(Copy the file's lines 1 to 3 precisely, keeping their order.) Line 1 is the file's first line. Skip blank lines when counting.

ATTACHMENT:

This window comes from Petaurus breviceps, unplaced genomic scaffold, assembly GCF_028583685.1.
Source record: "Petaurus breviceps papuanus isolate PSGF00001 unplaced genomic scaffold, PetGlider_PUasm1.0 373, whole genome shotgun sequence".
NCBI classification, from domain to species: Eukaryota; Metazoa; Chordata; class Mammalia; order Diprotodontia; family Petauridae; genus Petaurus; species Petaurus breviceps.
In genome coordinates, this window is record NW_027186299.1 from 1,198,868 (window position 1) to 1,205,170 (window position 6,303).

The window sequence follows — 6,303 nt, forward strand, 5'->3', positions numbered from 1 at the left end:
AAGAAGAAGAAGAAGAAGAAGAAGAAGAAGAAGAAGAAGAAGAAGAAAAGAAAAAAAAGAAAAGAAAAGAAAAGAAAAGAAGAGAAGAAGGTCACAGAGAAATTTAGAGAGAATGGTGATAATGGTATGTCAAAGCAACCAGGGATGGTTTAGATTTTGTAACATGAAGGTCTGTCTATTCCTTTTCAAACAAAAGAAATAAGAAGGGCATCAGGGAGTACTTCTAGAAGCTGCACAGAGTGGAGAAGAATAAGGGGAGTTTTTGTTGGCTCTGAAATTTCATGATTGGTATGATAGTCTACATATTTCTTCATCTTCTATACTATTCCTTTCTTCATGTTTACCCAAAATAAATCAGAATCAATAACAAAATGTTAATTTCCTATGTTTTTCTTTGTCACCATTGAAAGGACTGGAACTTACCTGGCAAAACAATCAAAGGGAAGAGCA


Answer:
This window comes from Petaurus breviceps, unplaced genomic scaffold, assembly GCF_028583685.1.
Source record: "Petaurus breviceps papuanus isolate PSGF00001 unplaced genomic scaffold, PetGlider_PUasm1.0 373, whole genome shotgun sequence".
NCBI classification, from domain to species: Eukaryota; Metazoa; Chordata; class Mammalia; order Diprotodontia; family Petauridae; genus Petaurus; species Petaurus breviceps.